Romeo and Juliet meets You’ve Got Mail in 1920s New York when hidden letters change everything for two lost souls and the community around them.
Seven years ago, a letter left inside a tree brought Laura Bradshaw an anonymous friend who helped her navigate the tragic loss of her mother and gave her something to look forward to despite the overbearing hand of her father. Life would be far bleaker, if not for her beloved Letter Tree, her dear friend, and her secret trips to the Buffalo Zoo. But even these rays of light are threatened when her father decides to play matchmaker in order to further his business goals.
When Isaac Campbell learns that his letter friend is destined to court another, he balks at the suggestion and begs her to break her rule of namelessness and meet him. Her words have endeared her to him, he’s ready to fall at her knees and beg her to choose him—that is until he sees her face. The stranger he’s become so attached to is not a stranger . . . but the only daughter of his family’s sworn enemy.
Can the grown children of feuding parents bridge the chasm between them? Or is the divide too deep—and too wide?
Historical romance with a forbidden love storyStand-alone novel set in the 1920sIncludes discussion questions for book clubs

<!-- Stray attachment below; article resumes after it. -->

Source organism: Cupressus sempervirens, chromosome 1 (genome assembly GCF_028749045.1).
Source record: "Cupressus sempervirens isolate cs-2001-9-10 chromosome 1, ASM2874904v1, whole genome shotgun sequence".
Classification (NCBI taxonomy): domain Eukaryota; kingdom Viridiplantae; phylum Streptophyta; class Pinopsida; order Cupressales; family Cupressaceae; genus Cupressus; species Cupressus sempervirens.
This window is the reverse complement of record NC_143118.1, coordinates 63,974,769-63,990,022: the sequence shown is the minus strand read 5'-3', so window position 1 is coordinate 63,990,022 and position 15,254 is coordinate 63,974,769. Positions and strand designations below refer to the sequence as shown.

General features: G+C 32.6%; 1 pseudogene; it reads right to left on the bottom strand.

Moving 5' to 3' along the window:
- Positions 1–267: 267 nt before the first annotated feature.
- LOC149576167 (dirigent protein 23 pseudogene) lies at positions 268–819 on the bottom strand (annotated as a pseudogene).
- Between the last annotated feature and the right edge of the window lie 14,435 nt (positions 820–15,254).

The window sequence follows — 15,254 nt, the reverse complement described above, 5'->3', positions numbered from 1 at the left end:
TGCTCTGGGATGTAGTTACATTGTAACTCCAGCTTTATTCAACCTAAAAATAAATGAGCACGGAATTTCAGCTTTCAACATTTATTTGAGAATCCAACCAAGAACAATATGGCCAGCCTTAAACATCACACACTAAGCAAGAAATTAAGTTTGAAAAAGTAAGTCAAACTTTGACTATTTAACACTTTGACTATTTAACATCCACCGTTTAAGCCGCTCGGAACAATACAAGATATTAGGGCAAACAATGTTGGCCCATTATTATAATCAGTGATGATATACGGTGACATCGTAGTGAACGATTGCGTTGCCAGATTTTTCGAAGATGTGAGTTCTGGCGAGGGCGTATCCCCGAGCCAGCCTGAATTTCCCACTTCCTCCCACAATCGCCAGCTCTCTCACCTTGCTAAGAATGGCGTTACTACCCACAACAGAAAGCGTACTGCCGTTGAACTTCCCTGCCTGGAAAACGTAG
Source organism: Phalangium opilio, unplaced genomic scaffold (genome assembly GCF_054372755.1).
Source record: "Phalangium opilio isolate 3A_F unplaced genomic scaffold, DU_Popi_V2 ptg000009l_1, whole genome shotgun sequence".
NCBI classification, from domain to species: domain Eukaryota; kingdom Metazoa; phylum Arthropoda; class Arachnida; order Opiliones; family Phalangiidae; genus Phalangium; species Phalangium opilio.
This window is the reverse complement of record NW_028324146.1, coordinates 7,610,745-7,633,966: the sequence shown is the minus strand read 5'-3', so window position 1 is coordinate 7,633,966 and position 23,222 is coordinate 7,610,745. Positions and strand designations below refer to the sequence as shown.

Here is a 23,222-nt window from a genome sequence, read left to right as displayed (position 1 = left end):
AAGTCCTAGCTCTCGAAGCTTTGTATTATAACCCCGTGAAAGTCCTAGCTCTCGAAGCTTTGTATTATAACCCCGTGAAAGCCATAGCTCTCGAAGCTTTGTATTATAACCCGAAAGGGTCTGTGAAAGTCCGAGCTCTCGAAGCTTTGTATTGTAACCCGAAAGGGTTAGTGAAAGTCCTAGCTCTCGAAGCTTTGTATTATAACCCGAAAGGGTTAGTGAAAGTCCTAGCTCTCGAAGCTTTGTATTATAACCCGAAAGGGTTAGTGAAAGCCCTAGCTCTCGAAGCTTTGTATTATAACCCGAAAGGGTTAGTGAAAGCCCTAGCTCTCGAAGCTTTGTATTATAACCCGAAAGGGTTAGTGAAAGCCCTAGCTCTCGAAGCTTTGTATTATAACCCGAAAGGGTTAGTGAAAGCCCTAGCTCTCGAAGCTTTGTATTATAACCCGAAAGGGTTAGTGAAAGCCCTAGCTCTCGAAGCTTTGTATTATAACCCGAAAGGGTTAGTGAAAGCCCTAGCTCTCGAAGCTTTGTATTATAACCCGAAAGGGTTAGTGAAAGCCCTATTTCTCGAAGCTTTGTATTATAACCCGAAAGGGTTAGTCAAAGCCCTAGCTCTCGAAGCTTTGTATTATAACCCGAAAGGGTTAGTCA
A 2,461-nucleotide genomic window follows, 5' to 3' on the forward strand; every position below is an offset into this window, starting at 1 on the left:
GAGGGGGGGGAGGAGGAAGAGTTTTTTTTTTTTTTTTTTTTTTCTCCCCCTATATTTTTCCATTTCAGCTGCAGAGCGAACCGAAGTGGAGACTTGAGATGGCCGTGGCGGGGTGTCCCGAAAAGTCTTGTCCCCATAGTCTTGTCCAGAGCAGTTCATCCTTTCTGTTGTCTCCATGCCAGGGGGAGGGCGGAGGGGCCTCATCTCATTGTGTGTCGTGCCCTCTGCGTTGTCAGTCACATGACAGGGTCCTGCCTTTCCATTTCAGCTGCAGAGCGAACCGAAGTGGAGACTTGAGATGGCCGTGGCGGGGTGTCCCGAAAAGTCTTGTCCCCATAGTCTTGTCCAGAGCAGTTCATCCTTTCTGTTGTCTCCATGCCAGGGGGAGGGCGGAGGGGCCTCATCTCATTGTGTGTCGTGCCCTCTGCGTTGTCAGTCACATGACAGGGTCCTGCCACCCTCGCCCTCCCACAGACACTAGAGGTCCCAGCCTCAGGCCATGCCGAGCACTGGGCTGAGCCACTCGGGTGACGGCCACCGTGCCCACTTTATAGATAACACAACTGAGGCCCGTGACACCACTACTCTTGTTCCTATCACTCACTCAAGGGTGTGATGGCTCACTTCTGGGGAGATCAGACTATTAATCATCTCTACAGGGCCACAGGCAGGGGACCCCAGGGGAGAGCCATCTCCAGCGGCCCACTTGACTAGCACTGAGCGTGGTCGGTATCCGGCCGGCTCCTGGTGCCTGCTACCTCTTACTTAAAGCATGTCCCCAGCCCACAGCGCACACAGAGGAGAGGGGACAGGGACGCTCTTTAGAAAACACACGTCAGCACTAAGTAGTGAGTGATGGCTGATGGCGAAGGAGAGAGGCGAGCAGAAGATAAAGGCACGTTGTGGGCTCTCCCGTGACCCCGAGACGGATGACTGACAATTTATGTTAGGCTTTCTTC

Oh the Love of a Rachel Fordham Story!
Oh the love of a Rachel Fordham story…her turn of phrase and writing style always places me right into the middle of the story…the time, the setting, the fashion…just the stories would be enough to capture my interest but the way she puts pen to paper makes them so much more memorable and inspiring.
Slow burn, emotional, forbidden love, coupled with letters that bear the very heart of the scribe, meld perfectly together to create a memorable love story. Include both shady and endearing secondary characters, perfect pacing and a search for answers to the past and you have another excellent tale to read and reread. This story will be my favorite until Fordham releases another.
This book is suitable for teens and older with no inappropriate intimate scenes and no bad language. I received this book from the author/publisher free of charge, with no expectation of a positive review.